Andalusia, Gateway to the Golden Renaissance

From The Schiller Institute:

Cordoba_mosque In Dante’s Commedia, the poetical masterpiece which ushered in the Golden Renaissance, Mohammed, the prophet of Islam, is consigned to the ninth circle of Inferno. He is condemned by the Christian poet, not because he is considered a heretic, but because the religious movement he inaugurated was considered schismatic. Dante placed the Muslim philosopher and scientist Ibn Sina in Limbo, in the august company of Plato and Socrates, and Salah al-Din, the Muslim leader who recaptured Jerusalem in 1187. One of the most famous paintings of the early Renaissance (c. 1340), by Francesco Traini, depicts Saint Thomas Aquinas stomping a figure under his feet, as if it were a snake depicting Satan. The figure under his feet is the Twelfth-century Andalusian philosopher Ibn Rushd, known more commonly as Averroes, who was largely responsible for reintroducing Aristotle into Europe. Was Aquinas, then, a crusader against the infidel Saracen? Or Cardinal Nicholas of Cusa, whose ecumenical efforts at the 1439 Council of Florence forged the union of Christendom on the basis of an image of man which was to spark the Renaissance? Cusa, whose Cribatio Alcoranus was a theological critique of Islam, was yet the same man who defined the parameters for an ecumenical understanding among all faiths, including Islam, in his De Pace Fidei.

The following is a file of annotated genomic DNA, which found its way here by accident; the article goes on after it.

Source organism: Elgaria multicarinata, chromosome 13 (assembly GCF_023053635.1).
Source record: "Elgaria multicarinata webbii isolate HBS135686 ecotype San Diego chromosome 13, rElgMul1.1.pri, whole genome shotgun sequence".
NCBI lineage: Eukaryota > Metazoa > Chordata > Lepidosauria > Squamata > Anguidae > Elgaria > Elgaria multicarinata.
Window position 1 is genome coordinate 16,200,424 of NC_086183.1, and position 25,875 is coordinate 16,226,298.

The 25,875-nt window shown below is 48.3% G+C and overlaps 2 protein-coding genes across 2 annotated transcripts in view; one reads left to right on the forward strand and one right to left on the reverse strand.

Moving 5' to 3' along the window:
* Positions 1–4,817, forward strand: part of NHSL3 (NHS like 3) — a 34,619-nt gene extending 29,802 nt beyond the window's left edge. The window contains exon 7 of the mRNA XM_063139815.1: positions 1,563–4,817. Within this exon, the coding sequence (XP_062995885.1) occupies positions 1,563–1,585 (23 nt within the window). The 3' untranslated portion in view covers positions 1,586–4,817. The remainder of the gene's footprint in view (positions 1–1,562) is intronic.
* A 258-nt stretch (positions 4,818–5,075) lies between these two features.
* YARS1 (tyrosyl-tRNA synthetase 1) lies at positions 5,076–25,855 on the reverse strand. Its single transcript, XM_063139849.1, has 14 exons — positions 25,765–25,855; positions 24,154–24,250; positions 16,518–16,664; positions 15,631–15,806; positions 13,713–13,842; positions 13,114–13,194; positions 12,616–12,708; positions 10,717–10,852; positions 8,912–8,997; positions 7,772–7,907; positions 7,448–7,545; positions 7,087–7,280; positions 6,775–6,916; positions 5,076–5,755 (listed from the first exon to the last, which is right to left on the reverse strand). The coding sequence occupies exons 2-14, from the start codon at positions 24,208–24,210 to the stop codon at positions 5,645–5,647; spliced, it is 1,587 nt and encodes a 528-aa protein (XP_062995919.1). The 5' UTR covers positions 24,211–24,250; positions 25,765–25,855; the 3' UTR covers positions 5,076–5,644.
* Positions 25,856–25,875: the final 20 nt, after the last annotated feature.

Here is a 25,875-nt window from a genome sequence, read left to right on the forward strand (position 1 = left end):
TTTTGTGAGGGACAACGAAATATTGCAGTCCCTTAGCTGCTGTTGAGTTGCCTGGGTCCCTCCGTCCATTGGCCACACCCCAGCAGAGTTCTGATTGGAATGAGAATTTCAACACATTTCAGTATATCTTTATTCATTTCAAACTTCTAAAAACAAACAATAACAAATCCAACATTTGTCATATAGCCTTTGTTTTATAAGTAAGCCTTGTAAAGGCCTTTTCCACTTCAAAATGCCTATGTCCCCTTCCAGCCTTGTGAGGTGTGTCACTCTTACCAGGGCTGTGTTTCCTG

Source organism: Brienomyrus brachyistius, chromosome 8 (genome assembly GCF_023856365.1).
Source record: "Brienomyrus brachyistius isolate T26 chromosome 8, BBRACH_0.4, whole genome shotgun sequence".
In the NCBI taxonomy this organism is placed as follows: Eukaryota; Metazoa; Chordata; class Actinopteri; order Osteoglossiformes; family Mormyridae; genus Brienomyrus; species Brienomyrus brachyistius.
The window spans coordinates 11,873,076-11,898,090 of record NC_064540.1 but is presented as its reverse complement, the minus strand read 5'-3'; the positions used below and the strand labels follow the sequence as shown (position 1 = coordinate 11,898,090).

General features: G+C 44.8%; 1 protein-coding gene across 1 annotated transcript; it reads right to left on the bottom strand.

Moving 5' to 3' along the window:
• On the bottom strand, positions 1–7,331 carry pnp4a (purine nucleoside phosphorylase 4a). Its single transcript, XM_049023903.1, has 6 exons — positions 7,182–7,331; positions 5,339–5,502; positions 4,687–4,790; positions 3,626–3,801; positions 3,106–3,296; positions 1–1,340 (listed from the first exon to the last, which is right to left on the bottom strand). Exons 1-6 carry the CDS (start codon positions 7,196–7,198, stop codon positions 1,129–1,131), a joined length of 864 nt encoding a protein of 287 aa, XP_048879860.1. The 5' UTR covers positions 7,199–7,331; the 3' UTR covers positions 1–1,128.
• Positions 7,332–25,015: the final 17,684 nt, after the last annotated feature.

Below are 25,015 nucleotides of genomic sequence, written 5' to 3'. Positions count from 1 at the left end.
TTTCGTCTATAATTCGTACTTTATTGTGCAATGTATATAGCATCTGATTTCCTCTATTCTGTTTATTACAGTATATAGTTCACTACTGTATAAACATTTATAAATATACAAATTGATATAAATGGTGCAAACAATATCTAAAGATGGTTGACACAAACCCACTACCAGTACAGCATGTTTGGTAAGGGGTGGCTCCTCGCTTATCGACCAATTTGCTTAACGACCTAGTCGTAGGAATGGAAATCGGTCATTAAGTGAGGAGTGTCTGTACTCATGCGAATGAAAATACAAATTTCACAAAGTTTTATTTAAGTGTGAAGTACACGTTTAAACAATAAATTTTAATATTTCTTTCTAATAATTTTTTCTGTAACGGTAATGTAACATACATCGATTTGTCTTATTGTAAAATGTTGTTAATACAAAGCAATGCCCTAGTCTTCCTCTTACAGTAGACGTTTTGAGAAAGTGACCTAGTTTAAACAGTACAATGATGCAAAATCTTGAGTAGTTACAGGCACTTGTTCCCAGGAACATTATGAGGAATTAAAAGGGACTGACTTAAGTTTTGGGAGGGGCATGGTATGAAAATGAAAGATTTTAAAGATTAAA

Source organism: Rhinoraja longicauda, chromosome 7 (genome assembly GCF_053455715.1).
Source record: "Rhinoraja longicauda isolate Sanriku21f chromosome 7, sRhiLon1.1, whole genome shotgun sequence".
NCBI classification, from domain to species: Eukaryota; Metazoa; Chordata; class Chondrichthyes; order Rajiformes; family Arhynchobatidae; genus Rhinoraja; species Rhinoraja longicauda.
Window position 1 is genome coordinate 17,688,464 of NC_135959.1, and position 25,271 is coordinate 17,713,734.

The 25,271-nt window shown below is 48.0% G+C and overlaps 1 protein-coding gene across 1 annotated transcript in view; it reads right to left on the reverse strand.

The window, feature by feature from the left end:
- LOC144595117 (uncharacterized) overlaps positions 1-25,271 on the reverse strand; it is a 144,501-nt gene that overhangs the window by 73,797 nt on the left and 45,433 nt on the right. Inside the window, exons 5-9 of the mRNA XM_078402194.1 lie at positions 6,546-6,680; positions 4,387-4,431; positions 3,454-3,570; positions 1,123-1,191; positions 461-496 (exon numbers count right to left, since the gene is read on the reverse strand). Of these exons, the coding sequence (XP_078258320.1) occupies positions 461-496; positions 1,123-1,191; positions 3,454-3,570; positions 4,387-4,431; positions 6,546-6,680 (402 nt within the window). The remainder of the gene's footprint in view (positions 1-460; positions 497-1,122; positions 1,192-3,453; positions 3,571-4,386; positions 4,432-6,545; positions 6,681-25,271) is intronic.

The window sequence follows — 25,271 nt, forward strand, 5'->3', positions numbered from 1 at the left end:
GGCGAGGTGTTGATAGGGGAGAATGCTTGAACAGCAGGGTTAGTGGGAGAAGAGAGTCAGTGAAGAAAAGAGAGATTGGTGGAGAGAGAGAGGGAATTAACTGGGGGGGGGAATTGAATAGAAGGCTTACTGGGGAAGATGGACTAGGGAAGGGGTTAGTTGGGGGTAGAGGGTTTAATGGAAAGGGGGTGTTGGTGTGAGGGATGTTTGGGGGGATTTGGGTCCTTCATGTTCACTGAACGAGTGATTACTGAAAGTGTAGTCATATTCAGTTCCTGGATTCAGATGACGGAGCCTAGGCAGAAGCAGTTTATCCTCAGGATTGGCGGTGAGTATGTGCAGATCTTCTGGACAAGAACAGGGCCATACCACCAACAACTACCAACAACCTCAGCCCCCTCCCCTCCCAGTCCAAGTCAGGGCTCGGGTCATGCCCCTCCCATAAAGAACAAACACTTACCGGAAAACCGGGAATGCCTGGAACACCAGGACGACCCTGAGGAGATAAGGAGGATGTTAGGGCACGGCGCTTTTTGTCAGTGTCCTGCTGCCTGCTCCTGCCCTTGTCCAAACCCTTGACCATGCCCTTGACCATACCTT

Islam, for medieval Christian Europe, was not an abstract religious faith. It was the lifeblood of a vibrant culture which flourished on European soil, in Al-Andalus, from the coming of the Arabs to Spain in 711 until their expulsion under Ferdinand and Isabella in 1492. Andalusia, particularly from the Ninth to the Thirteenth centuries, was a beacon of learning, in a Europe languishing, for the most part, in the shadows of ignorance and economic-social backwardness. Islamic culture had flourished as well in the teeming metropolises of Baghdad, Damascus, Samarkand, Bukhara, and Cairo, but it was Moorish Spain which most affected Europe.

More here. (Note: Although old in terms of publication date, this article is worth reading for those interested in a history of monotheistic relegions.)